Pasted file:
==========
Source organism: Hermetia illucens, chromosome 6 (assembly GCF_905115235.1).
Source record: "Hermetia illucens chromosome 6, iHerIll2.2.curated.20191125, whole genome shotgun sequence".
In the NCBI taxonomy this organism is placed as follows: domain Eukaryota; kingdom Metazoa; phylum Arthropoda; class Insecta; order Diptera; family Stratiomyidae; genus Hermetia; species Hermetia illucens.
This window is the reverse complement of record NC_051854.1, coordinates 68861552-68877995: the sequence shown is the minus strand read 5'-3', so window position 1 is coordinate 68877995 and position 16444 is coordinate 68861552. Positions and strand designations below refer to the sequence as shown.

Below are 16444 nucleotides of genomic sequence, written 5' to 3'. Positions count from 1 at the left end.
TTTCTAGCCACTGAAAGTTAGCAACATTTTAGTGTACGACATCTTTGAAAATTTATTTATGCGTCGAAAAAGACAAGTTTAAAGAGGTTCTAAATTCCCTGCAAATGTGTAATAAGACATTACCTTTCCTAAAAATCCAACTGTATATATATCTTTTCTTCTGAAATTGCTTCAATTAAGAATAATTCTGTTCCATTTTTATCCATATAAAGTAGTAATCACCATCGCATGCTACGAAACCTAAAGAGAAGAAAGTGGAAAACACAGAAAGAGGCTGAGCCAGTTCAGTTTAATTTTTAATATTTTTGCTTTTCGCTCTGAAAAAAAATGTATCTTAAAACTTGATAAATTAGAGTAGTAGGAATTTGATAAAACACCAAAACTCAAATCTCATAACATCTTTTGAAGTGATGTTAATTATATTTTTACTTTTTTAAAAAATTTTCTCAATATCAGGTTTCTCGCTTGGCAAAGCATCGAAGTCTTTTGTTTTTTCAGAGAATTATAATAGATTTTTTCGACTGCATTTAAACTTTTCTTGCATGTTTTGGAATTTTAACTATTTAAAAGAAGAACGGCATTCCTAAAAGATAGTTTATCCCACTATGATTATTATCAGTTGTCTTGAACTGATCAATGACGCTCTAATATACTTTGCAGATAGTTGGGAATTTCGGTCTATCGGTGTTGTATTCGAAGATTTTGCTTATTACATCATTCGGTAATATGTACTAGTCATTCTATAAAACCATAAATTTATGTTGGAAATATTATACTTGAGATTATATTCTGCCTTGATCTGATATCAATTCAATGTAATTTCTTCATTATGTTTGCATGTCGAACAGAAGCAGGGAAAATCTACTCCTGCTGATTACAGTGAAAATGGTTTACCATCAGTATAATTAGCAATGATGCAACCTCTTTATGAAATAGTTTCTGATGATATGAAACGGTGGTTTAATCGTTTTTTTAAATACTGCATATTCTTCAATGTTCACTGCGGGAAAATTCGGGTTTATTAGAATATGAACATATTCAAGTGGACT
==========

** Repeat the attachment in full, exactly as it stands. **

Source organism: Hermetia illucens, chromosome 6 (assembly GCF_905115235.1).
Source record: "Hermetia illucens chromosome 6, iHerIll2.2.curated.20191125, whole genome shotgun sequence".
In the NCBI taxonomy this organism is placed as follows: domain Eukaryota; kingdom Metazoa; phylum Arthropoda; class Insecta; order Diptera; family Stratiomyidae; genus Hermetia; species Hermetia illucens.
This window is the reverse complement of record NC_051854.1, coordinates 68861552-68877995: the sequence shown is the minus strand read 5'-3', so window position 1 is coordinate 68877995 and position 16444 is coordinate 68861552. Positions and strand designations below refer to the sequence as shown.

Below are 16444 nucleotides of genomic sequence, written 5' to 3'. Positions count from 1 at the left end.
TTTCTAGCCACTGAAAGTTAGCAACATTTTAGTGTACGACATCTTTGAAAATTTATTTATGCGTCGAAAAAGACAAGTTTAAAGAGGTTCTAAATTCCCTGCAAATGTGTAATAAGACATTACCTTTCCTAAAAATCCAACTGTATATATATCTTTTCTTCTGAAATTGCTTCAATTAAGAATAATTCTGTTCCATTTTTATCCATATAAAGTAGTAATCACCATCGCATGCTACGAAACCTAAAGAGAAGAAAGTGGAAAACACAGAAAGAGGCTGAGCCAGTTCAGTTTAATTTTTAATATTTTTGCTTTTCGCTCTGAAAAAAAATGTATCTTAAAACTTGATAAATTAGAGTAGTAGGAATTTGATAAAACACCAAAACTCAAATCTCATAACATCTTTTGAAGTGATGTTAATTATATTTTTACTTTTTTAAAAAATTTTCTCAATATCAGGTTTCTCGCTTGGCAAAGCATCGAAGTCTTTTGTTTTTTCAGAGAATTATAATAGATTTTTTCGACTGCATTTAAACTTTTCTTGCATGTTTTGGAATTTTAACTATTTAAAAGAAGAACGGCATTCCTAAAAGATAGTTTATCCCACTATGATTATTATCAGTTGTCTTGAACTGATCAATGACGCTCTAATATACTTTGCAGATAGTTGGGAATTTCGGTCTATCGGTGTTGTATTCGAAGATTTTGCTTATTACATCATTCGGTAATATGTACTAGTCATTCTATAAAACCATAAATTTATGTTGGAAATATTATACTTGAGATTATATTCTGCCTTGATCTGATATCAATTCAATGTAATTTCTTCATTATGTTTGCATGTCGAACAGAAGCAGGGAAAATCTACTCCTGCTGATTACAGTGAAAATGGTTTACCATCAGTATAATTAGCAATGATGCAACCTCTTTATGAAATAGTTTCTGATGATATGAAACGGTGGTTTAATCGTTTTTTTAAATACTGCATATTCTTCAATGTTCACTGCGGGAAAATTCGGGTTTATTAGAATATGAACATATTCAAGTGGACT